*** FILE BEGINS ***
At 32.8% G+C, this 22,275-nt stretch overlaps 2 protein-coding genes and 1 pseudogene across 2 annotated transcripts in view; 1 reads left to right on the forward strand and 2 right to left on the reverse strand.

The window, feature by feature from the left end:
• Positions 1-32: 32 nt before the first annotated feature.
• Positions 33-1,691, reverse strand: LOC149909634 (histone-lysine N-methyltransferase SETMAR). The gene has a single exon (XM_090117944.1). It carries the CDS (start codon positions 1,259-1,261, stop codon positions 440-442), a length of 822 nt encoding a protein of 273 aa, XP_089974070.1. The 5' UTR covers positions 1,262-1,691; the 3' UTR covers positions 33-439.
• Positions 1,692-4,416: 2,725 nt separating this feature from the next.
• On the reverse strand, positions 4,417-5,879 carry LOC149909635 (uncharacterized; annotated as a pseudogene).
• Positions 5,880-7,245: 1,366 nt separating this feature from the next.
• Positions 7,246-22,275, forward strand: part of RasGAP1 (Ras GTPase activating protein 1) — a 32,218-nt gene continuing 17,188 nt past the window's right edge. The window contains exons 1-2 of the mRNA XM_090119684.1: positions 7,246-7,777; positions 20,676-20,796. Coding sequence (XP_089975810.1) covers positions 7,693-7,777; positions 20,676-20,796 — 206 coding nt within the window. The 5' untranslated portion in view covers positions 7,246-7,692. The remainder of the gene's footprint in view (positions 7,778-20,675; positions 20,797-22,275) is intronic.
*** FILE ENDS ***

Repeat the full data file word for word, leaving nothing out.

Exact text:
At 32.8% G+C, this 22,275-nt stretch overlaps 2 protein-coding genes and 1 pseudogene across 2 annotated transcripts in view; 1 reads left to right on the forward strand and 2 right to left on the reverse strand.

The window, feature by feature from the left end:
• Positions 1-32: 32 nt before the first annotated feature.
• Positions 33-1,691, reverse strand: LOC149909634 (histone-lysine N-methyltransferase SETMAR). The gene has a single exon (XM_090117944.1). It carries the CDS (start codon positions 1,259-1,261, stop codon positions 440-442), a length of 822 nt encoding a protein of 273 aa, XP_089974070.1. The 5' UTR covers positions 1,262-1,691; the 3' UTR covers positions 33-439.
• Positions 1,692-4,416: 2,725 nt separating this feature from the next.
• On the reverse strand, positions 4,417-5,879 carry LOC149909635 (uncharacterized; annotated as a pseudogene).
• Positions 5,880-7,245: 1,366 nt separating this feature from the next.
• Positions 7,246-22,275, forward strand: part of RasGAP1 (Ras GTPase activating protein 1) — a 32,218-nt gene continuing 17,188 nt past the window's right edge. The window contains exons 1-2 of the mRNA XM_090119684.1: positions 7,246-7,777; positions 20,676-20,796. Coding sequence (XP_089975810.1) covers positions 7,693-7,777; positions 20,676-20,796 — 206 coding nt within the window. The 5' untranslated portion in view covers positions 7,246-7,692. The remainder of the gene's footprint in view (positions 7,778-20,675; positions 20,797-22,275) is intronic.